When my father died in 1959, the impact upon my family resulted in many of the predictable challenges when a loss of that nature occurs. As is common, our family was thrust into greater financial …
When my father died in 1959, the impact upon my family resulted in many of the predictable challenges when a loss of that nature occurs. As is common, our family was thrust into greater financial uncertainty. It would be a long time before we’d be counted among the middle class. It wasn’t long after my mother had graduated from Redford High School with the Class of 1945 that she met and married my father. (He was one of the few men around who hadn’t been drafted into the nation’s war effort to stop Hitler’s Army. His ineligibility was due to a childhood disease that had left him with long-lasting effects.) Thirteen years later she found herself widowed with three young children. And with only a high school education, she entered the workforce on the bottom rung of the proverbial economic ladder.
For me and my siblings, elementary school became a big source of information and support. Our teachers took us under their wings and became a major influence on our early development. Then, in 1962 something very special happened. Each month, a magazine wrapped in plain brown paper and addressed to “Karen, Mike and Kathy McQuillan” began arriving in our mailbox! We learned it was a gift from our “Grandma and Grandpa Mac,” something more exciting than anything we could have imagined!
The cover format was unassuming. Using only text framed in gold, “National Geographic Magazine” arched boldly across the cover in ornately styled lettering. But the nondescript cover belied what was inside. Brilliant photographic images and spellbinding stories of far-away places and the people who lived there. So began my introduction to a new and magnificent world.
My curious mind was regularly refueled by brave strangers on expeditions to foreign countries, reporting back on the exciting things they discovered there. I never questioned “the source” for things like accuracy or bias. My still-developing brain was just feverishly inquisitive, hungry for knowledge and absorbing every tidbit of information it could. My mother, bless her heart, created a repository in a small hall closet and kept stacking volume after volume for only god knew what purpose.
Then lo, on my eighth birthday, Mom handed me a black three-ring binder, complete with alphabetical dividers. “My job,” she explained, was to “categorize each article by its subject and create a directory of all those stories, back to our very first issue!” Thus, National Geographic became an ad hoc encyclopedia, available for our homework assignments, any complaints of boredom and answers to the many questions for which my mother lacked a response. Back then it was a trusted resource. Only much later would questions arise regarding its “correctness.” New technologies coupled with growing respect for diversity would create a broader array of informational resources and cultural perspectives. National Geographic became subject to serious scrutiny regarding its biases and “blind spots.” Many abandoned this once popular magazine, turning to alternative sources that in the final decades of the 20th century included the “world wide web”!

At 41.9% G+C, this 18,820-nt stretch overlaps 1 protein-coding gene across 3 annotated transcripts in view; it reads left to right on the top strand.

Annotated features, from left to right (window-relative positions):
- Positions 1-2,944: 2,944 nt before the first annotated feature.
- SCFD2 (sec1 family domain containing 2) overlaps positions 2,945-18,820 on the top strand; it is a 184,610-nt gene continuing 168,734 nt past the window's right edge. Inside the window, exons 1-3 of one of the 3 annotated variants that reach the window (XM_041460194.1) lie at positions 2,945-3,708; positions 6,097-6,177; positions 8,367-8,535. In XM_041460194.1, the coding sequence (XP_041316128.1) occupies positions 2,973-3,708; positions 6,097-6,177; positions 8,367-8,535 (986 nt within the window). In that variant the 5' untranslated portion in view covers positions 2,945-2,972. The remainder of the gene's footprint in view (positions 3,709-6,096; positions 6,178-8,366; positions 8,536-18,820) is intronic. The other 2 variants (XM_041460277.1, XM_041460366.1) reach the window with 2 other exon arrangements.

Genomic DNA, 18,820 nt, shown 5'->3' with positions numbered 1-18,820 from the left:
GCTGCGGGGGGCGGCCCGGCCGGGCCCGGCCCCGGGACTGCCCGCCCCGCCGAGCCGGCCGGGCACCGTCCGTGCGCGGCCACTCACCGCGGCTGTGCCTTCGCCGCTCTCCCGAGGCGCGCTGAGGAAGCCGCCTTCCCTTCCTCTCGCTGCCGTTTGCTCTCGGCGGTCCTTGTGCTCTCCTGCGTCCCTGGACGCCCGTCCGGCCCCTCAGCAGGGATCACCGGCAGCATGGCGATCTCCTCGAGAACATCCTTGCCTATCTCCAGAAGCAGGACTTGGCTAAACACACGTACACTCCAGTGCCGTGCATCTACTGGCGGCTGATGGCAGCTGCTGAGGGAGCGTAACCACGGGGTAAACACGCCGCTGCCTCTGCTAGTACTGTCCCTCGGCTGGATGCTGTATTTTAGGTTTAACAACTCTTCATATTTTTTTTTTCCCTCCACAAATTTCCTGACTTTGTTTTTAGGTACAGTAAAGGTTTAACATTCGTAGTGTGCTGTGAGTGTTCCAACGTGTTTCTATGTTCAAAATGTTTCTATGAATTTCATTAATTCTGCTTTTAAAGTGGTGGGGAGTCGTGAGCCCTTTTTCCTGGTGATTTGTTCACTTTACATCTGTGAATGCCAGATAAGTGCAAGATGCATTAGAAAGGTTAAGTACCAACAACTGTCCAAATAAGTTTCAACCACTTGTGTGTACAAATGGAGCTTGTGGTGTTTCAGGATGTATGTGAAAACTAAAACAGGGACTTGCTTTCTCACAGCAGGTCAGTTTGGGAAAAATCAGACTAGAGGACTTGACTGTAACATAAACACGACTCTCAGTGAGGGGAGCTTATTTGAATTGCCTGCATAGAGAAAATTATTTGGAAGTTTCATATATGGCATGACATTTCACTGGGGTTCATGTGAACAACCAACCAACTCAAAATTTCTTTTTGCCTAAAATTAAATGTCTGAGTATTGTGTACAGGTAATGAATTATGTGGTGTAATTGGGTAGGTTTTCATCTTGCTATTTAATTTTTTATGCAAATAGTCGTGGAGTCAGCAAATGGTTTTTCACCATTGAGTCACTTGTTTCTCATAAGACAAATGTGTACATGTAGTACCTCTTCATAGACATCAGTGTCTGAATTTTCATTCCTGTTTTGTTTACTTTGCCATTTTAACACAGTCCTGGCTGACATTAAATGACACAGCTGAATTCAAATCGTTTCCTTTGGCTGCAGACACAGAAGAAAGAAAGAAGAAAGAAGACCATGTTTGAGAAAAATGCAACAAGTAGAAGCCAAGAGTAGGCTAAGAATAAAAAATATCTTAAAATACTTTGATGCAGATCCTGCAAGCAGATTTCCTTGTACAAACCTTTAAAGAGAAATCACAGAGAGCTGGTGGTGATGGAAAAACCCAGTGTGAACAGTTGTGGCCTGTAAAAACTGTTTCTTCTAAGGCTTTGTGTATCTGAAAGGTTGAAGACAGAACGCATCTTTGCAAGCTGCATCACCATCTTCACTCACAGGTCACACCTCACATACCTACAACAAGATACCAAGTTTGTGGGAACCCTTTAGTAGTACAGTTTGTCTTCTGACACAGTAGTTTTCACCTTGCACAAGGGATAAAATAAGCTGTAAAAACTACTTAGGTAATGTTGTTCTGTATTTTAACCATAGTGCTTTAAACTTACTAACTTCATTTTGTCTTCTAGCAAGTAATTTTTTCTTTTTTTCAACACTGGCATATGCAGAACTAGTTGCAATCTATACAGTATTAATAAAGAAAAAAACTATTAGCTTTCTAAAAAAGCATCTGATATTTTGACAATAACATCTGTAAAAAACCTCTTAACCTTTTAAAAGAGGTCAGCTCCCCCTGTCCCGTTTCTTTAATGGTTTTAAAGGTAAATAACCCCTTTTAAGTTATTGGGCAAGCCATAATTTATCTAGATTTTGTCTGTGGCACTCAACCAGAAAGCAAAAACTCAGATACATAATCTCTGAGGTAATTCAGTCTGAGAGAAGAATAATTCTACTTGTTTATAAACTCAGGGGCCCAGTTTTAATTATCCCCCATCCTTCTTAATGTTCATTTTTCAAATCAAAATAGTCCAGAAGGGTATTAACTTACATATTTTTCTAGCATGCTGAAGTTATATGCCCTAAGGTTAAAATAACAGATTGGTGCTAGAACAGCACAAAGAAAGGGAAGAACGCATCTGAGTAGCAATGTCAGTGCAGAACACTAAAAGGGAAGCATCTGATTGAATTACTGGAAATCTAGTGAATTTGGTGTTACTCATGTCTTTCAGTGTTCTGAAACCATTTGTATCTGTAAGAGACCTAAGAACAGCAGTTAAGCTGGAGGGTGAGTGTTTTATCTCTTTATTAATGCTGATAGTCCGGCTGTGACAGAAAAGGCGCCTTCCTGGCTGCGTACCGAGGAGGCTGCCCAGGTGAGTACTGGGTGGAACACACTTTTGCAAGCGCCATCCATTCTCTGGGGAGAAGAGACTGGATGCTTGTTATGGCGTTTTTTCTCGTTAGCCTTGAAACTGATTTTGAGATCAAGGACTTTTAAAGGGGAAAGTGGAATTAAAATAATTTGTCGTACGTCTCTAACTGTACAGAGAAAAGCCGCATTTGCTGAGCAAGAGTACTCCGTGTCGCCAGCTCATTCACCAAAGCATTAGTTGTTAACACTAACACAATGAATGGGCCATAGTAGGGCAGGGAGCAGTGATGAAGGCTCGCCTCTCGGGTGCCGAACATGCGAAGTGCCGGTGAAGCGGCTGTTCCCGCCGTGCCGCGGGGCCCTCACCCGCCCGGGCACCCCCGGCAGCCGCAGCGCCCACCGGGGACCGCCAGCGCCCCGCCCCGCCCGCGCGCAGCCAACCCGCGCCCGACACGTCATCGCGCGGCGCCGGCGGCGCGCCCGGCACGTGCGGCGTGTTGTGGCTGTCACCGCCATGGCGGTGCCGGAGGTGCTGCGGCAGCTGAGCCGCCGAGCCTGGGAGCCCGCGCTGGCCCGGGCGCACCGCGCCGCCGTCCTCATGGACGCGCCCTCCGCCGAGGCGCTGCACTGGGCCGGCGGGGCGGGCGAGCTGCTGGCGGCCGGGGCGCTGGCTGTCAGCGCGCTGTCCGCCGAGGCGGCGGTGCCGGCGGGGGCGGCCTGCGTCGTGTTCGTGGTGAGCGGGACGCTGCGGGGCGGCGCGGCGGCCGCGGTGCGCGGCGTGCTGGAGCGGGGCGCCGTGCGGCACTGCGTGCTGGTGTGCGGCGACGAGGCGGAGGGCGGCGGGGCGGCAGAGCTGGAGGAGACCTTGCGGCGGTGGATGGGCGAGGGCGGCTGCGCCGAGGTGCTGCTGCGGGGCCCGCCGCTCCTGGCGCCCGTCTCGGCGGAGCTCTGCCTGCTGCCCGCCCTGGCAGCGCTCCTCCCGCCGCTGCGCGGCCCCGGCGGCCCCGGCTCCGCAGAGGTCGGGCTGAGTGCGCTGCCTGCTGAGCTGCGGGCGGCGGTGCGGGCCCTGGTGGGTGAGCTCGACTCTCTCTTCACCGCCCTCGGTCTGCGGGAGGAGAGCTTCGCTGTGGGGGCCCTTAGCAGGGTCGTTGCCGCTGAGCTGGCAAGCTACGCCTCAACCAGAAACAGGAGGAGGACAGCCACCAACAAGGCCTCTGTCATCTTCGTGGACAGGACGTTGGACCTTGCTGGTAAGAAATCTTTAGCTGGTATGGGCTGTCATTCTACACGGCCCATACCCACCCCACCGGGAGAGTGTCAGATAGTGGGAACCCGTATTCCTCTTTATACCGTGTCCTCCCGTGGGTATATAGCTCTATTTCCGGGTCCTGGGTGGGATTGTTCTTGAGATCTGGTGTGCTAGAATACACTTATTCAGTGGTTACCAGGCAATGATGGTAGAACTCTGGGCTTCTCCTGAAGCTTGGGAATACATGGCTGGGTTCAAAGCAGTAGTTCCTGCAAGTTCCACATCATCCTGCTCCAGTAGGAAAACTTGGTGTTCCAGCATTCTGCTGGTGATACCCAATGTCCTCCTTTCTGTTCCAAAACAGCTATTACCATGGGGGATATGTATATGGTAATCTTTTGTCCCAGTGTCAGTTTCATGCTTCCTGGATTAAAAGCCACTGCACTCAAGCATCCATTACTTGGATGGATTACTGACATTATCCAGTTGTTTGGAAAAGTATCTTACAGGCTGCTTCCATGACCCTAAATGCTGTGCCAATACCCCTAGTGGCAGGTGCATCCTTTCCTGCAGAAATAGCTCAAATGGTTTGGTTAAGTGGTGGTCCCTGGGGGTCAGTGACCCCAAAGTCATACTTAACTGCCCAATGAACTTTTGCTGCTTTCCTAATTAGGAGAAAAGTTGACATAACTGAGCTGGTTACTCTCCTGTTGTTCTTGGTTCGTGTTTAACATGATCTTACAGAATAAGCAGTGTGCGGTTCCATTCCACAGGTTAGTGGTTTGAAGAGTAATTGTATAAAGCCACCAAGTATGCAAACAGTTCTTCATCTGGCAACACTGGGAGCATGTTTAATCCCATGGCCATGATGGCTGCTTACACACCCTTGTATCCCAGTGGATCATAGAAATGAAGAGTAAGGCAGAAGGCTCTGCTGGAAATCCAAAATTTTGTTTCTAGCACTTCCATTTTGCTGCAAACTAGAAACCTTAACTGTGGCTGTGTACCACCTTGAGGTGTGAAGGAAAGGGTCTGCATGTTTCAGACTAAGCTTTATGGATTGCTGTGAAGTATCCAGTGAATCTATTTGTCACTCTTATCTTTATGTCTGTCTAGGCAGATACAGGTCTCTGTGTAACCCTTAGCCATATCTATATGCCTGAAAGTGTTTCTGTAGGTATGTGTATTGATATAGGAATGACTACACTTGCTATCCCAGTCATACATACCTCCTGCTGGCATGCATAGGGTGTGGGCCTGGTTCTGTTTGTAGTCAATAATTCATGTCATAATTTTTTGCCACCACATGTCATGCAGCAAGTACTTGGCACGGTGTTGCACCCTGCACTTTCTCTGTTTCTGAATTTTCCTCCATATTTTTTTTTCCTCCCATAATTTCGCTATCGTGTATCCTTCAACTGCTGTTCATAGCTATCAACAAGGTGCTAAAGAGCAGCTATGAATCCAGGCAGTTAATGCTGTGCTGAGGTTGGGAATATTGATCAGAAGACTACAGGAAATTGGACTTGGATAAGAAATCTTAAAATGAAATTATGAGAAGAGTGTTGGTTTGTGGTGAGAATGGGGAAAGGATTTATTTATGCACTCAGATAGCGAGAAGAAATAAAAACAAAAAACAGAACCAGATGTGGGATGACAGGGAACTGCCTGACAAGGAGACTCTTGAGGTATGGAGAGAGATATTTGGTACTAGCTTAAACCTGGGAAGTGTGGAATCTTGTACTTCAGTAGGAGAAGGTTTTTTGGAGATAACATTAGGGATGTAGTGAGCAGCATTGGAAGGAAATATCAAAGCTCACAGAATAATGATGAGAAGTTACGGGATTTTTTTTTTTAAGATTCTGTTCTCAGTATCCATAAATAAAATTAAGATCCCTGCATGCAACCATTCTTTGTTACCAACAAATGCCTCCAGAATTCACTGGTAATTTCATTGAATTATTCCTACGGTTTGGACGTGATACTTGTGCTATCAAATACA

A few years ago I listened to a lengthy interview with National Geographic’s newest Editorial Director, Susan Goldberg. She’d taken the reins in 2015. Goldberg acknowledged the criticisms directed at this iconic publication, admitting that changes were necessary and forthcoming. She expressed enthusiastic commitment to a new focus and format. By recent reports, it appears her vision has paid off. I’ve learned that the magazine received the 2019 Pulitzer Prize for both journalistic and and photographic excellence.
In December 2018, I was stumped over what to put under the tree for my twelve-year-old grandson. I recalled the interview with Goldberg and decided to give Bradley a subscription to National Geographic. While ordering his subscription, I decided to gift myself with the same. That way we’d have new things to talk about when we were together! I knew this kind of present would be competing for his attention, but I felt confident that once it started arriving, he’d surely find something interesting between those covers, just as I once had. How could he not be “wowed” by those outstanding photographs? Yes, the world is a different place now. Young people know so much more than I did. “But still,” I thought, “I’ll give it a try.”
Thankfully, I’m able to think critically now about what I see and read. I’m aware when I browse high-end messaging by Dow Chemical about “the future of plastics” or Grumman Corporation, knowing full well that they make much more than just canoes. I know that these major sources of funding support much of the magazine’s content. But I still peruse its work with awe, and still believe in its value, nonetheless. There is something special about the way National Geographic presents information, pulling together in one issue multiple facets and perspectives on a given theme, capturing the tangible and the lesser tangible elements of some very important stories.
Now, nearly sixty years later, I still vividly recall combing through hundreds of articles to list in my three-ring notebook, subjects from “A” to “Z” on topics as diverse as Appalachia, Algeria, auks and amoebas, Zanzibar, Zambia, zebras or Zoroastrianism — a cornucopia for the imagination and our understanding. There’s also a lot to be said for its longevity and relevance, as well as its power to move us closer to places we may never see and people we may never meet. And then there’s Mom? I’d say… genius!
[This article was inspired after reading, cover to cover, the August 2019 edition devoted to the theme of human migration, prehistoric to present day.]